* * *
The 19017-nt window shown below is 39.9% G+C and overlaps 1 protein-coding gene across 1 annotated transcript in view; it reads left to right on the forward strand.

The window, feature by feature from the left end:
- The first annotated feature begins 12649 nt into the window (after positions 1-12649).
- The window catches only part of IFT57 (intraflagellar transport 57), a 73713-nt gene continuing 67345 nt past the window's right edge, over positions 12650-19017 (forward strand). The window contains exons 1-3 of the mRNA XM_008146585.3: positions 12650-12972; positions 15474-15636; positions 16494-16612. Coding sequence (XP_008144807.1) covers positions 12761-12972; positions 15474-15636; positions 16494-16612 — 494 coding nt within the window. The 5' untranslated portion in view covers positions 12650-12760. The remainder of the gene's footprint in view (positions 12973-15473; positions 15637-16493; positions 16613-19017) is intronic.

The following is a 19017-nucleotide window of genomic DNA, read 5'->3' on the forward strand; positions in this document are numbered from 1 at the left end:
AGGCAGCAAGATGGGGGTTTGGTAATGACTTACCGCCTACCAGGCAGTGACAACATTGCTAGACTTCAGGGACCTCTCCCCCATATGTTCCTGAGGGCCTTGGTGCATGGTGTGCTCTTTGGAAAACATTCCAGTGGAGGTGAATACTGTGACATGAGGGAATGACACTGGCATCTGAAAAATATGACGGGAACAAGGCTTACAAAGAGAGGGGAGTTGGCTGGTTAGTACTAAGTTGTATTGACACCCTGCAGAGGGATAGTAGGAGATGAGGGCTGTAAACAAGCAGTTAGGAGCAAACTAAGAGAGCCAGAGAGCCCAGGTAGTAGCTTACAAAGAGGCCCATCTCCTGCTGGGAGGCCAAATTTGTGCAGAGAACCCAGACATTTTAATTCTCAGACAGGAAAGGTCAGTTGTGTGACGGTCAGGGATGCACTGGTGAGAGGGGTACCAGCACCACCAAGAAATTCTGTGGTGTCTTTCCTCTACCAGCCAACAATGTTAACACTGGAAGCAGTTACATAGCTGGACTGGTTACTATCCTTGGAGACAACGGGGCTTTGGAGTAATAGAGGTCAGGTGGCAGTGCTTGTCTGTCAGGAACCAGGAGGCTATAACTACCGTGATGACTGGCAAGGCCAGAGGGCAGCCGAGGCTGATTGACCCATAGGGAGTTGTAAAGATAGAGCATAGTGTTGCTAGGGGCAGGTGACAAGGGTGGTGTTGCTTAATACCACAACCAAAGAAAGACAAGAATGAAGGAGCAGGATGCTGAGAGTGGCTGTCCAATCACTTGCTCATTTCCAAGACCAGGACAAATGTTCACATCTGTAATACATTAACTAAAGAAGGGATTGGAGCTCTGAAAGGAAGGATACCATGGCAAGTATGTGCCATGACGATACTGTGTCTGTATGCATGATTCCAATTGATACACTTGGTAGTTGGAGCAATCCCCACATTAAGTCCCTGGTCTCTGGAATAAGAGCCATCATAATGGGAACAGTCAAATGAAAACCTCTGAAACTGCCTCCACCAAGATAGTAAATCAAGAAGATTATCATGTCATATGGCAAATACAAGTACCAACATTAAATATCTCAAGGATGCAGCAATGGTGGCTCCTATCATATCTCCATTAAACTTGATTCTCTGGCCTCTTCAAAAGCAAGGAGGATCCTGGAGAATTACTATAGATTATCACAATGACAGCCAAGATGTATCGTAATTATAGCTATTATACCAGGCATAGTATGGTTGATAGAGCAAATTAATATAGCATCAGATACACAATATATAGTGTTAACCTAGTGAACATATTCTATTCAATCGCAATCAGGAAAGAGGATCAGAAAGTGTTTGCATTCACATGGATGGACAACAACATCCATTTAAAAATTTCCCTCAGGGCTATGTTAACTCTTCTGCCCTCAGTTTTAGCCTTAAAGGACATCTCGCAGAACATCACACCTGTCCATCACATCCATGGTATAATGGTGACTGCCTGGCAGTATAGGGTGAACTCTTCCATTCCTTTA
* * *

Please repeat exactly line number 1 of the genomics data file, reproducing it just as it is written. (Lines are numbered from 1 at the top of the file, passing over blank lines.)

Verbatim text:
The 19017-nt window shown below is 39.9% G+C and overlaps 1 protein-coding gene across 1 annotated transcript in view; it reads left to right on the forward strand.